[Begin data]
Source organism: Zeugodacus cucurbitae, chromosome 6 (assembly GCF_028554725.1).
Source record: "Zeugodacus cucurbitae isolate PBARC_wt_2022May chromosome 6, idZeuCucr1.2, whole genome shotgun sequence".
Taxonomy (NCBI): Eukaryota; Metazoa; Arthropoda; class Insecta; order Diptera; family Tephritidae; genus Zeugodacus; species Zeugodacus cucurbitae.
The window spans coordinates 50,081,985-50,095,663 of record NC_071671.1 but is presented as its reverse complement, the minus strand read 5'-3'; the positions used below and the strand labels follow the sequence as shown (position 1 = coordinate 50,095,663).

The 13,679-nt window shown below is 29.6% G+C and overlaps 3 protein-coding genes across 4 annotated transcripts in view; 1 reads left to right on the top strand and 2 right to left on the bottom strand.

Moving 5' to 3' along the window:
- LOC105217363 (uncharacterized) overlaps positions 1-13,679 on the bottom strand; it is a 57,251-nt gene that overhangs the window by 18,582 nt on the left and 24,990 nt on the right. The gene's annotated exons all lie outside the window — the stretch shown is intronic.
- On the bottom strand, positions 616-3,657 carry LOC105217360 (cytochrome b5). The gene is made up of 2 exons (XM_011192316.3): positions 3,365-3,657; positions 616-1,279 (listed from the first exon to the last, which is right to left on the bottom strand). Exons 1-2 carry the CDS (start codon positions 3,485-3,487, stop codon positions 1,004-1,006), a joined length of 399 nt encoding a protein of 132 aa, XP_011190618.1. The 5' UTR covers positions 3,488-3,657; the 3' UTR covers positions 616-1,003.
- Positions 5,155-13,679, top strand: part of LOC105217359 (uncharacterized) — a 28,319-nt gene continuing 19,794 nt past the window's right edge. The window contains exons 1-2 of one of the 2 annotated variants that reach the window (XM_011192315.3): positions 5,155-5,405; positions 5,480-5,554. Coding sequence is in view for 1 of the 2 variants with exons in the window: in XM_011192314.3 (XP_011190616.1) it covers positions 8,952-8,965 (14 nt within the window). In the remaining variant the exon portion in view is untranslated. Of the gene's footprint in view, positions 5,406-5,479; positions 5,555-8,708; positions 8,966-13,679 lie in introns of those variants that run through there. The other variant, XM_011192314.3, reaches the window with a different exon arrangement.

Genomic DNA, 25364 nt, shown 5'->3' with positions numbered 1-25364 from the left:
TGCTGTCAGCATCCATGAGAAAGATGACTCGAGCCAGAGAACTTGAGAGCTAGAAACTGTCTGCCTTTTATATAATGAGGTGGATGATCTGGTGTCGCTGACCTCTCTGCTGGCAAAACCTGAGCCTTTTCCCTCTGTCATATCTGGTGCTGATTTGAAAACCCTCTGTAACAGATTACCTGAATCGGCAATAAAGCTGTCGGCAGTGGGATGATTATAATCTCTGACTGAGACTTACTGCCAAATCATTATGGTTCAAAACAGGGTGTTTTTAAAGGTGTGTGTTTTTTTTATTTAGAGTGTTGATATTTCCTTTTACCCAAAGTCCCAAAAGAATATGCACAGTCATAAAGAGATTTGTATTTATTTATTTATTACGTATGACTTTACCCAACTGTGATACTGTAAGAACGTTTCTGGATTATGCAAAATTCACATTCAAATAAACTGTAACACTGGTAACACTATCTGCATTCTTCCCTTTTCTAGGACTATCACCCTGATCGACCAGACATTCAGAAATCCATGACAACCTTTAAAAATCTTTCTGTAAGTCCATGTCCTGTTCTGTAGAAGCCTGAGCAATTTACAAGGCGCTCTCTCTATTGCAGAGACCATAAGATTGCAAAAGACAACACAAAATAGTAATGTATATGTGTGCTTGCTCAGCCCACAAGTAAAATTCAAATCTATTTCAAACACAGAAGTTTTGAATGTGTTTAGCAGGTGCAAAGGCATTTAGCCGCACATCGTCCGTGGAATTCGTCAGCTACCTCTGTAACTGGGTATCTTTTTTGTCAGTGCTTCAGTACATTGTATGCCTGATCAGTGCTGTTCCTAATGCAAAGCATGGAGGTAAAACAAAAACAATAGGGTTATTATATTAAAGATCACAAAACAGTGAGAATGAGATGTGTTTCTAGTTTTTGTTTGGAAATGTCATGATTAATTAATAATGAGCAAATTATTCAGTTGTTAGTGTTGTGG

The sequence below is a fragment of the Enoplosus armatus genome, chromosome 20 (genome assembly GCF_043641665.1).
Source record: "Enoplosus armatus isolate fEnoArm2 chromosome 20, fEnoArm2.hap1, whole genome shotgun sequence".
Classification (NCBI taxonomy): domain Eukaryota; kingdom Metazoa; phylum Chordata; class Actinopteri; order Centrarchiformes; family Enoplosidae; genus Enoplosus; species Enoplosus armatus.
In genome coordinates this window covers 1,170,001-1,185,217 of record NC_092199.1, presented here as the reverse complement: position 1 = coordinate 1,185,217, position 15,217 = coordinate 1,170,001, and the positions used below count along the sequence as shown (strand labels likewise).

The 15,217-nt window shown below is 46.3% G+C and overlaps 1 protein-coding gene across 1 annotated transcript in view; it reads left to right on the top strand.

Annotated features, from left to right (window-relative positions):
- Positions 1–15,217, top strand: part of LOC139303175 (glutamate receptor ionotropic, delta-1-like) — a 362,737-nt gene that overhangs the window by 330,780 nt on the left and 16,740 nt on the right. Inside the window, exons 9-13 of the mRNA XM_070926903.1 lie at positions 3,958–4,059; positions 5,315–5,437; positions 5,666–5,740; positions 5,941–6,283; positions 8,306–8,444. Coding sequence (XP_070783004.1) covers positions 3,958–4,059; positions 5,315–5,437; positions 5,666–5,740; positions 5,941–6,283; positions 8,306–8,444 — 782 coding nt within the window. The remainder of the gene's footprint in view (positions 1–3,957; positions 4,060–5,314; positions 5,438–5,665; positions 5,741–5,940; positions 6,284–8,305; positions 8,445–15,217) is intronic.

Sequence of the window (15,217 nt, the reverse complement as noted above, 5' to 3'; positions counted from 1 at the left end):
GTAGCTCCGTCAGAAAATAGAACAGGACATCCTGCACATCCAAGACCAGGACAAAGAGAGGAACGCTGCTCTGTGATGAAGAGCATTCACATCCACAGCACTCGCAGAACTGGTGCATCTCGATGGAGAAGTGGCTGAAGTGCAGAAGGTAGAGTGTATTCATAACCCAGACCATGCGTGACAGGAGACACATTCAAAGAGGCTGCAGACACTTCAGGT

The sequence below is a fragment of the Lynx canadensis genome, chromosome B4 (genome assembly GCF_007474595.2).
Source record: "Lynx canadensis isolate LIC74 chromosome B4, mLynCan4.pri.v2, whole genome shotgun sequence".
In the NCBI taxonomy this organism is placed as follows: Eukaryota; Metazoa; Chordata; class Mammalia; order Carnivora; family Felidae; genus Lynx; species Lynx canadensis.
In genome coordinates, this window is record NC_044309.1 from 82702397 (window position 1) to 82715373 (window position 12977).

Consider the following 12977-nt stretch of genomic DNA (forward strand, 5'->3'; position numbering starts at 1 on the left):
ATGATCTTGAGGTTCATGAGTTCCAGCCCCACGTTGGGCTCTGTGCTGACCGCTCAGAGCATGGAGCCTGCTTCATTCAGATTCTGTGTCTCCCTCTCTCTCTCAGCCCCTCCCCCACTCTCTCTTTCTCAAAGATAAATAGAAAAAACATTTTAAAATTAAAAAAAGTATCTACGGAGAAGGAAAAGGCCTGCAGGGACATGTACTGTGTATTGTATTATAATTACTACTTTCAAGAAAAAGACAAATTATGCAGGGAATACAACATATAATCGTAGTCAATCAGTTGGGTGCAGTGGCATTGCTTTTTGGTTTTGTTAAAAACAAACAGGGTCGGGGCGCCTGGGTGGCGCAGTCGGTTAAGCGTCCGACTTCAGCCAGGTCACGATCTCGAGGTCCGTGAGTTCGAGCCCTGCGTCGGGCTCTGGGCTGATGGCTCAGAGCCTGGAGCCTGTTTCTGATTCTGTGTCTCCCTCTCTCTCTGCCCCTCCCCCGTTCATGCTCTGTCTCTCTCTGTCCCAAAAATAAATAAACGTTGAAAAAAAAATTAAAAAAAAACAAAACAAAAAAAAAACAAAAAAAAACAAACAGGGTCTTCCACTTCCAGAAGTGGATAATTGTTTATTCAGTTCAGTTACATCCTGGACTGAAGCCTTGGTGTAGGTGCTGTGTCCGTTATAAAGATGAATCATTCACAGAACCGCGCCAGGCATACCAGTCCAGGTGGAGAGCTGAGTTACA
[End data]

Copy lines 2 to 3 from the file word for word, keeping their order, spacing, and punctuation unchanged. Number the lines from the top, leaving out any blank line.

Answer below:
Source record: "Zeugodacus cucurbitae isolate PBARC_wt_2022May chromosome 6, idZeuCucr1.2, whole genome shotgun sequence".
Taxonomy (NCBI): Eukaryota; Metazoa; Arthropoda; class Insecta; order Diptera; family Tephritidae; genus Zeugodacus; species Zeugodacus cucurbitae.